Originally published on Chemistry Matters, the official blog of the American Chemistry Council.
Earlier this week Ihad the privilege of speaking at the German Mission during the United Nations’ “The Oceans Conference.” The conference was designed to advance implementation of Sustainable Development Goal 14 to conserve and sustainably use our oceans, seas, and marine resources. And this obviously includes our shared goal of keeping plastics out of the oceans.
My remarks began with a point on which experts agree: to stem the flow of plastics into the ocean we must urgently start collecting and recycling municipal solid waste, with a focus on countries with expanding populations where such systems are not yet in place. And for now means much of the Asia-Pacific region.
The plastics industry has been – and remains – committed to finding and implementing effective solutions to this very real problem. In 2011 we brought together plastics associations from around the globe under a Global Declaration reflecting specific actions taken to prevent marine litter solutions. The Declaration now has 70 signatories and we’ve implemented 260 projects in 35 countries to work on keeping plastics out of the oceans.
We are also working with leaders in the Asia-Pacific region, where ocean plastic inputs are the highest, to catalyze investment in municipal solid waste collection and recycling programs. And we are working with the UN to provide technical expertise and a range of commitments under the Global Partnership on Marine Litter.
So with so much momentum on solutions we were surprised that this week the UN’s “big idea” did not focus on building support for financing waste management, or on deploying innovative recycling and energy recovery. Instead, it encouraged citizens to call for bans on plastic bags and other “single use” plastics.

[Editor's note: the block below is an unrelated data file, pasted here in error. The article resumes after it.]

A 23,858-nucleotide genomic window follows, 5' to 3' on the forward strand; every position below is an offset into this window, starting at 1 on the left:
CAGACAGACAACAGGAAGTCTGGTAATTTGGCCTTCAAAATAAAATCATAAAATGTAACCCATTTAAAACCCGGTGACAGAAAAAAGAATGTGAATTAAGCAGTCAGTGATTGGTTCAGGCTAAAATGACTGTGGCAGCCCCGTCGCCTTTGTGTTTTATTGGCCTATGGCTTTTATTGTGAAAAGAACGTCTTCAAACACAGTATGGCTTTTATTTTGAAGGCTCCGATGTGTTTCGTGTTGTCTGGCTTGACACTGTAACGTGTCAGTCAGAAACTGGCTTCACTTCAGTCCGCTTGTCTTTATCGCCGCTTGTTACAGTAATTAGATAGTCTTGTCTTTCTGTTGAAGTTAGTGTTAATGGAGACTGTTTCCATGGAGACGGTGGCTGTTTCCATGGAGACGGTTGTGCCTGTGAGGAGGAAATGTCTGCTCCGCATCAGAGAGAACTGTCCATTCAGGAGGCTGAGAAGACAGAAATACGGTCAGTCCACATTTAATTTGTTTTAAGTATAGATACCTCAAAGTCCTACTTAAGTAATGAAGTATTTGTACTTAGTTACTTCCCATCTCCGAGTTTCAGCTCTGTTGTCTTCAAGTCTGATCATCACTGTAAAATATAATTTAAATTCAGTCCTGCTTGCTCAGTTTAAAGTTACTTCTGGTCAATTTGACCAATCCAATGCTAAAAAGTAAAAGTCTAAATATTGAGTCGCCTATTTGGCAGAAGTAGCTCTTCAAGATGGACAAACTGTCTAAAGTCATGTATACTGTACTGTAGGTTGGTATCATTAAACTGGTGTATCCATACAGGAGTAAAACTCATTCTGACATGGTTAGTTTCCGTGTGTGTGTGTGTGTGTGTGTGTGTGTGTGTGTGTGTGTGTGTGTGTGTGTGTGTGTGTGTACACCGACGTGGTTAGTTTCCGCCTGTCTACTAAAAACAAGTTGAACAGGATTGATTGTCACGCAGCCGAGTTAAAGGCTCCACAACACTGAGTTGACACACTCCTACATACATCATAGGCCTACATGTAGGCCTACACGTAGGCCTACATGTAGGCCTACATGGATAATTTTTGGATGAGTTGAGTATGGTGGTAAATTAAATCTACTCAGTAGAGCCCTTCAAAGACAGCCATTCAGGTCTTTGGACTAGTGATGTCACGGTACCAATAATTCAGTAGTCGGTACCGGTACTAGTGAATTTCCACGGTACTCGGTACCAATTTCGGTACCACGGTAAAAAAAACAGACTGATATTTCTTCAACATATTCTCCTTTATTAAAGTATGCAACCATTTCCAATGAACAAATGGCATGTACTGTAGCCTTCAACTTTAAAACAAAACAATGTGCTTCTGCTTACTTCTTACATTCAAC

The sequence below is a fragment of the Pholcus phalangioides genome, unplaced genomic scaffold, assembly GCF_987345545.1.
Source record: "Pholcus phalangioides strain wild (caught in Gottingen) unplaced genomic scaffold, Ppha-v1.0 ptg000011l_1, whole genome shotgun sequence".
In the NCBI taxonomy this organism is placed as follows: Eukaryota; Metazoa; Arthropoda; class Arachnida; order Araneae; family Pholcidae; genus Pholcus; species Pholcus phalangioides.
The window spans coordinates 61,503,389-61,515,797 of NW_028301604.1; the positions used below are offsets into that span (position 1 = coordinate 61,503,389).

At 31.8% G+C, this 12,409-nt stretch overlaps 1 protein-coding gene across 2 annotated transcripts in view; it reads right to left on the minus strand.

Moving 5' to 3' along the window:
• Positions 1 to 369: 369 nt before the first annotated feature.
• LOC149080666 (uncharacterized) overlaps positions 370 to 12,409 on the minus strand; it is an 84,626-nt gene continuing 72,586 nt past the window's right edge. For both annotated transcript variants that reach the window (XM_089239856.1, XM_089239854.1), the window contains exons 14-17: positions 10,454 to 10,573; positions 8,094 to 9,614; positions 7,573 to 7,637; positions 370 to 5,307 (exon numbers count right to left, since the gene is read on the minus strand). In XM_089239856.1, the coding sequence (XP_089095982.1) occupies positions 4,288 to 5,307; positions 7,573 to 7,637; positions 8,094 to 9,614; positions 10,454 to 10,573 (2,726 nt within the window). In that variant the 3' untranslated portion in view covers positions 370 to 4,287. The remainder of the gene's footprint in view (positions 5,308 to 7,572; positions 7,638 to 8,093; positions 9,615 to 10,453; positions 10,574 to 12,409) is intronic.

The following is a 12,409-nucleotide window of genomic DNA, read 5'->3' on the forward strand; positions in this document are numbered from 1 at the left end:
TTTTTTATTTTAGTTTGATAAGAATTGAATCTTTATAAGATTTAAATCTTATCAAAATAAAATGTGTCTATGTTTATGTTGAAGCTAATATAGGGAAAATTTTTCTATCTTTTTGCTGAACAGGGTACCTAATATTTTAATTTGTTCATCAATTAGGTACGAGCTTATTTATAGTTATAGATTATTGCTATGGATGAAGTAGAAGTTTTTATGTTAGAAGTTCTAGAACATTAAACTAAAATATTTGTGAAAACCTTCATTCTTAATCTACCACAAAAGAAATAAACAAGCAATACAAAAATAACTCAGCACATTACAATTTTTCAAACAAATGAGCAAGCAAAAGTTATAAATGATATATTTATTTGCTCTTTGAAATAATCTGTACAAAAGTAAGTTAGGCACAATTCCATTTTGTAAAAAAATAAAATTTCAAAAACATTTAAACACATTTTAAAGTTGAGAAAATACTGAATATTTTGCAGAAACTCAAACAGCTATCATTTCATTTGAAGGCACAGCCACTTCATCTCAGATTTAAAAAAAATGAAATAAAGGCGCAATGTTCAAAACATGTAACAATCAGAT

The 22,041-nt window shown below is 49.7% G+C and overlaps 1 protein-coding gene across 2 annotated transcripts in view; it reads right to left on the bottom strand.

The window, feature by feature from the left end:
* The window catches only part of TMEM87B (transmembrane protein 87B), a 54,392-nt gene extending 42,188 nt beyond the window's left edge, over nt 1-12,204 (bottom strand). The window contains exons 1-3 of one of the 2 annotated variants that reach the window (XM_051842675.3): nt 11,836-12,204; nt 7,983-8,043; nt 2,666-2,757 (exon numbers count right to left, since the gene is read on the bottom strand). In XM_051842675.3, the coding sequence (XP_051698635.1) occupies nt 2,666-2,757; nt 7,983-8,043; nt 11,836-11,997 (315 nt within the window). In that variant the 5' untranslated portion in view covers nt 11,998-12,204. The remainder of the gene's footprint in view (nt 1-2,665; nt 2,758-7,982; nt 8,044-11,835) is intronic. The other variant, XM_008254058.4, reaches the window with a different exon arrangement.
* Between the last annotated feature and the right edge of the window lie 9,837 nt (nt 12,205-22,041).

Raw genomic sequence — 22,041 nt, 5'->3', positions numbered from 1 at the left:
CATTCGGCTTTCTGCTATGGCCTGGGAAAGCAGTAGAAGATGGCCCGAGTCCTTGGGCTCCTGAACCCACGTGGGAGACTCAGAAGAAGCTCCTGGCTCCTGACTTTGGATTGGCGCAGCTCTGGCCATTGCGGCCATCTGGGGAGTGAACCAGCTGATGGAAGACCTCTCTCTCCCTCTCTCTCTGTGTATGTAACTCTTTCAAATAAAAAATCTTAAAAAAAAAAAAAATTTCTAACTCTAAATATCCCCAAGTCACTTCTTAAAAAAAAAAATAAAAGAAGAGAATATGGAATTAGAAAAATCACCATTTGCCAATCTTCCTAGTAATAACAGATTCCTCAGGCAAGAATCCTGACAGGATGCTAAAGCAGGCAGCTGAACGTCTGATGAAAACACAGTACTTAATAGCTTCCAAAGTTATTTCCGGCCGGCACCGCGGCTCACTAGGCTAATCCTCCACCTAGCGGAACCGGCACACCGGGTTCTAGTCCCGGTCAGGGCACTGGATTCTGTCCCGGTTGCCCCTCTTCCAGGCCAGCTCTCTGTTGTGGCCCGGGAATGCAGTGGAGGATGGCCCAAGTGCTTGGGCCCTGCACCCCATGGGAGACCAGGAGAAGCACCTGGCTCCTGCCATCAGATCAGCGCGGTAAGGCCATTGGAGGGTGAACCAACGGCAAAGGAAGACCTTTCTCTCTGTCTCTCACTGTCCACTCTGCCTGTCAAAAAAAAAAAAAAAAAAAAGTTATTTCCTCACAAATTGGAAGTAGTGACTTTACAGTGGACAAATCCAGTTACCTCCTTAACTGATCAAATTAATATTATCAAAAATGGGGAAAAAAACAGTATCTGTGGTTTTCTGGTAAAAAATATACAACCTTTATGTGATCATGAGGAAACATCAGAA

That’s a shame. Focusing on just a small part of the overall waste stream doesn’t begin to address the problem. And, it gives politicians a “pass” on the much harder parts. And worst of all, it probably makes matters worse for the ocean. How?
A 2016 study conducted by Trucost, the same firm that conducted a similar study for the U.N. in 2014, found that using materials other than plastics for packaging and consumer goods could have harmful, unintended effects on our environment. The study showed the environmental costs of using plastics in packaging and consumer goods is nearly four times less than they would be if plastics were replaced with alternative materials. Environmental costs include more food and packaging waste, more fuel used in transportation, more litter, and increased greenhouse gas emissions. If we generate more waste, more litter and have higher GHG emissions because we use less plastic, are we helping to create a more sustainable world?
We applaud the U.N. for making ocean health a priority. But solving this issue will require us to look past token acts, to aim high, and to commit to lasting solutions—namely the urgent need for expanded waste management infrastructure.